Many food activists, like Simon, see these mandatory checkoff programs as part of a broader issue in the food industry. The programs give large industries — such as commercial eggs and dairy — a huge step up in the market.
In one instance, Simon says, the checkoff research funds were used to help Domino's create extra-cheese pizzas. "There’s a disconnect between government mandated programs that help Domino's Pizza sell more cheese all while Americans are suffering from diet-related illness that are creating strain on our publicly funded healthcare system," Simon adds.
As the executive director of Plant Based Foods Association, Simon feels that the checkoff program puts her members at an economic disadvantage, because they don't enjoy the same generic advertising campaigns that other industries get to promote.
Plus, many independent food producers that are forced to participate don't want to chip in to the mandated tariffs as they currently exist. Some feel the boards don't represent their varied interests, especially at the state level.
On May 2, Ranchers-Cattlemen Action Legal Fund (R-CALF), a group of independent cattle producers, filed a First Amendment suit in Montana against the USDA, claiming that proceeds from the federal checkoff fund private speech from the Montana Beef Council — which is a "private entity...not effectively controlled by the government."
Half of the Beef Checkoff funds flow to the state, where (in most cases) they are passed on to private entities.
Image courtesy R-CALF
For every cow or pig sold, one dollar goes toward the checkoff fund. Of that dollar, fifty cents goes toward the USDA, which oversees all expenditures; this review by the USDA ensures all campaigns fall under "government speech." The other fifty cents goes toward state associations, like the Montana Beef Council. In many regions, those state associations are private entities — meaning there's no relation to the state government, nor is there government oversight.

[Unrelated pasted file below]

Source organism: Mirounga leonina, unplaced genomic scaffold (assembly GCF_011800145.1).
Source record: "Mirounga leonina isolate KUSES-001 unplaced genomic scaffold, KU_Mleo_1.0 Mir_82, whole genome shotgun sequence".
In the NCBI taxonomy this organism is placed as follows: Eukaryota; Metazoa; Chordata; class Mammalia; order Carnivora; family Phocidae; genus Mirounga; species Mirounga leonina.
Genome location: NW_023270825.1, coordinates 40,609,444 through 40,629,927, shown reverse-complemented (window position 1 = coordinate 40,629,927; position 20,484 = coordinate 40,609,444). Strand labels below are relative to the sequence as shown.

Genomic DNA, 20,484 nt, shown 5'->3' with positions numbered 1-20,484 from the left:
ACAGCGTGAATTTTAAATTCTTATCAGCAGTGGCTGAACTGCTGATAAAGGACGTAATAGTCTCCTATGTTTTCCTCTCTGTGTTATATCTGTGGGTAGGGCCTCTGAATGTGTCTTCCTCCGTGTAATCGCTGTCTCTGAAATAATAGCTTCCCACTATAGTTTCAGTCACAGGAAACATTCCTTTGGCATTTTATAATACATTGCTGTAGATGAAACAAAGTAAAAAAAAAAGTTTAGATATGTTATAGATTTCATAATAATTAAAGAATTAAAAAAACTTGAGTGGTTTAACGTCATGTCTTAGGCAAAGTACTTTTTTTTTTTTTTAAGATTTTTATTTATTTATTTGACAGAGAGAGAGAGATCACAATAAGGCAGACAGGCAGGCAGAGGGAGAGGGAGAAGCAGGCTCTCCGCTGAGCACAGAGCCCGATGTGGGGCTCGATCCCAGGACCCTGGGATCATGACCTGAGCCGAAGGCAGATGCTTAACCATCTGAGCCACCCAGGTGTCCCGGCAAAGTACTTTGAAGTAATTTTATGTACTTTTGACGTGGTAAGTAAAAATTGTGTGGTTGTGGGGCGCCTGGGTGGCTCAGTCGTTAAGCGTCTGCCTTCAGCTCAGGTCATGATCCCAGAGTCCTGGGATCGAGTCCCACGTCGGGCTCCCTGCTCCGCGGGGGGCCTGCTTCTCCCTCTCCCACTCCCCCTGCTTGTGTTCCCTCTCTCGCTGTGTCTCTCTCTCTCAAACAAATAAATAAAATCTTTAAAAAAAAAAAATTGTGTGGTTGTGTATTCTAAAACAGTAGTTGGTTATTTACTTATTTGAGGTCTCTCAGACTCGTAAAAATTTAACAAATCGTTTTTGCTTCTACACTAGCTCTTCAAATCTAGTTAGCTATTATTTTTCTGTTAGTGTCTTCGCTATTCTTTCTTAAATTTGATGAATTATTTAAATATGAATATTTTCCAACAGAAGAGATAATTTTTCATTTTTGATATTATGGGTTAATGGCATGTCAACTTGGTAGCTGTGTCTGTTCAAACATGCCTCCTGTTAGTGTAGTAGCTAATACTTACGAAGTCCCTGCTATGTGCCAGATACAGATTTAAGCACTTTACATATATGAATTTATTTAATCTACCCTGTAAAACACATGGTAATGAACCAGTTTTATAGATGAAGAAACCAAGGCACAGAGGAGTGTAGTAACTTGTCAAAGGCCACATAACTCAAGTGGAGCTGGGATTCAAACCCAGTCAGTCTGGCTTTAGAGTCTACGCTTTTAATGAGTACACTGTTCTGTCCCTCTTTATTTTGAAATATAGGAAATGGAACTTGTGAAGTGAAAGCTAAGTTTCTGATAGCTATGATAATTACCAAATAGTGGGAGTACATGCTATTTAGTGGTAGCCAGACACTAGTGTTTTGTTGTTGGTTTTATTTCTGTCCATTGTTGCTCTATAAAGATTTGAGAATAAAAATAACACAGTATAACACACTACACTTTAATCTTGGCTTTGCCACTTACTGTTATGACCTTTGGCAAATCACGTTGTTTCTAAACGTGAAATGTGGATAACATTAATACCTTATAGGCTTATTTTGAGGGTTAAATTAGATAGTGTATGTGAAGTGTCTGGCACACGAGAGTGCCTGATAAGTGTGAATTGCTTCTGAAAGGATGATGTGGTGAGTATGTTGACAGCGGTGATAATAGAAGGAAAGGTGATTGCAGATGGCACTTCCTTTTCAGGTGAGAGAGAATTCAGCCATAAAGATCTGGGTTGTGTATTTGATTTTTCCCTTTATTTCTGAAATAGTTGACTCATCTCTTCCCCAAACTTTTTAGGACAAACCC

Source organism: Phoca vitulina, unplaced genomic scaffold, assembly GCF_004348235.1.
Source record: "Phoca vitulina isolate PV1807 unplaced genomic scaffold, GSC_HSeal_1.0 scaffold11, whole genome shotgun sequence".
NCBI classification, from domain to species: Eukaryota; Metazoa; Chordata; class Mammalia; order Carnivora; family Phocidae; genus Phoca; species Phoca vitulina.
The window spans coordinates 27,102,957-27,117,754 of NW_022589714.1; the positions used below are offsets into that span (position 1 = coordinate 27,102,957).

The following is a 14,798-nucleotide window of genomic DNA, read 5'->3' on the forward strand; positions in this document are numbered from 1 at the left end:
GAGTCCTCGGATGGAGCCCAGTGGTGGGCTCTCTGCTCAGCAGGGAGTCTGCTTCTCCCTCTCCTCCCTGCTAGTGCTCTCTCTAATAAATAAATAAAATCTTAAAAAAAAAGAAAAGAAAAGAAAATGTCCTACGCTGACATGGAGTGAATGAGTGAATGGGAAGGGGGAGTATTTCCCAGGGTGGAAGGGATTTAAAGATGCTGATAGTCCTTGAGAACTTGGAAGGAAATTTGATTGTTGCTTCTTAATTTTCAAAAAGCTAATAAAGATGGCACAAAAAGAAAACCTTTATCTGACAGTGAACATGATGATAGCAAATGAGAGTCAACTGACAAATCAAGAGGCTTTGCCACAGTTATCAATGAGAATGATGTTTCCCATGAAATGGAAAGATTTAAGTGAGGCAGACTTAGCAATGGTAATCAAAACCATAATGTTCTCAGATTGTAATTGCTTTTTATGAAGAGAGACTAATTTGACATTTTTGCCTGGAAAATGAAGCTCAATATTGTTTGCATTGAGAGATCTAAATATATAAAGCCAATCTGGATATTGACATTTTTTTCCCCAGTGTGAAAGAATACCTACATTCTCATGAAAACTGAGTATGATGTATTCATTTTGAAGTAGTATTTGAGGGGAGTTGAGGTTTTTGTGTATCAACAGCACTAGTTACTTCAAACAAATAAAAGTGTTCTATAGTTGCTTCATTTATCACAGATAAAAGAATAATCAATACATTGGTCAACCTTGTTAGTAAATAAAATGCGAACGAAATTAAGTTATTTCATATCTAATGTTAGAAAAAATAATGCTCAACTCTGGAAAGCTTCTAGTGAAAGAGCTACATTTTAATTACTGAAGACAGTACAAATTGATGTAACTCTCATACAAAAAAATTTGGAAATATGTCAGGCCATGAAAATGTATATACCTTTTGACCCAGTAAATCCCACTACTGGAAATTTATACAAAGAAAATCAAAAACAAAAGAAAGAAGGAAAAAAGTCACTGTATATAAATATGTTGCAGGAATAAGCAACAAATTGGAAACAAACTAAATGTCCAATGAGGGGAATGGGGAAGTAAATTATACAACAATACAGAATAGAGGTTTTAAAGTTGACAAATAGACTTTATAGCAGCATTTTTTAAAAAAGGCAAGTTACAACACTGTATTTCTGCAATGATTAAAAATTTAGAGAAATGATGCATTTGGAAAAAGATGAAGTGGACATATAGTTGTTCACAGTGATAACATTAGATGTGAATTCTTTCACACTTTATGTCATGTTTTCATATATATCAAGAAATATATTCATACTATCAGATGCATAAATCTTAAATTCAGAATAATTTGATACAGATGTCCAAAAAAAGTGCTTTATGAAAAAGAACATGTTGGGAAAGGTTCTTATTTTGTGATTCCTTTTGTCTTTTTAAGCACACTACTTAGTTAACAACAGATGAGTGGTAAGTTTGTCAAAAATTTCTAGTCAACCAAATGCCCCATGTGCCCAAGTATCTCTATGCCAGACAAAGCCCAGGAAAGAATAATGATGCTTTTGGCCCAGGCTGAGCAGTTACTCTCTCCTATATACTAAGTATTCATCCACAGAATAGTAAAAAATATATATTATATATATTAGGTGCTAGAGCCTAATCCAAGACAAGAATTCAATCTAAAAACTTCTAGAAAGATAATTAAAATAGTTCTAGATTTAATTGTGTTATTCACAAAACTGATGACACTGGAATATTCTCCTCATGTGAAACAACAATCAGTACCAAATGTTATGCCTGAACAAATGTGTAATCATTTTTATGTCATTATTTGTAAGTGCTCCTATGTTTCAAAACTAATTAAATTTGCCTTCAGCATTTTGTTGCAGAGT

R-CALF's members — ranging from ranchers and dairy farmers to feedlot operators and everything in between — aren't happy with the way the checkoff money is being spent. The group claims their First Amendment rights are being violated by the obligation to pay for private advertising campaigns (the messages with which R-CALF disagrees). The group wants state funds to comply with the same requirement as federal funds filtered through the USDA. They also want a clear avenue of communication for what R-CALF deems appropriate advertising.
R-CALF ultimately wants checks and balances put into place, too. If money is spent inappropriately, the group wants someone to be held accountable, as was the case with the American Egg Board and Hampton Creek.
Funded by the Montana Beef Council, some checkoff funds have gone towards big producers' interests — like the Wendy's Ciabatta Bacon Cheeseburger ad. Those state checkoff funds benefited large, multinational packers and producers, says David Muraskin, who is working on the case as the food safety and health attorney for Public Justice. "That's not impacting small producers," he says. "It's not even American Beef."
The national checkoff has its issues — activist groups claim that there are ties between checkoff programs and lobbying groups in multiple agricultural industries — but because of FOIA, there's a mechanism to monitor and bring activities to public scrutiny.
The agriculture industry's latest push for exemption seems to be another extension of their efforts to keep consumers in the dark about practices within commercial farms and the broader industry. Some of these practices include the agriculture industry's push against country-of-origin labeling (which many independent domestic producers support) and the Ag Gag bills that have popped up around the U.S. The latter essentially blocks activists and journalists from documenting what goes on behind closed doors at factory farms.
Still, attorneys don't believe the agriculture industry will get its way.
"From my legal analysis, the wording is very interesting. It 'urges' the secretary [of the USDA] to find them exempt, which is different from exempting them or saying they are exempt," says Penzer. "If they are exempt, any one of the producers could file a claim saying the secretary makes them ineligible for FOIA...and the secretary doesn’t have lawmaking power."
The Voice reached out to United Egg Producers and the American Egg Board for comment, but has not received responses by the date of publication.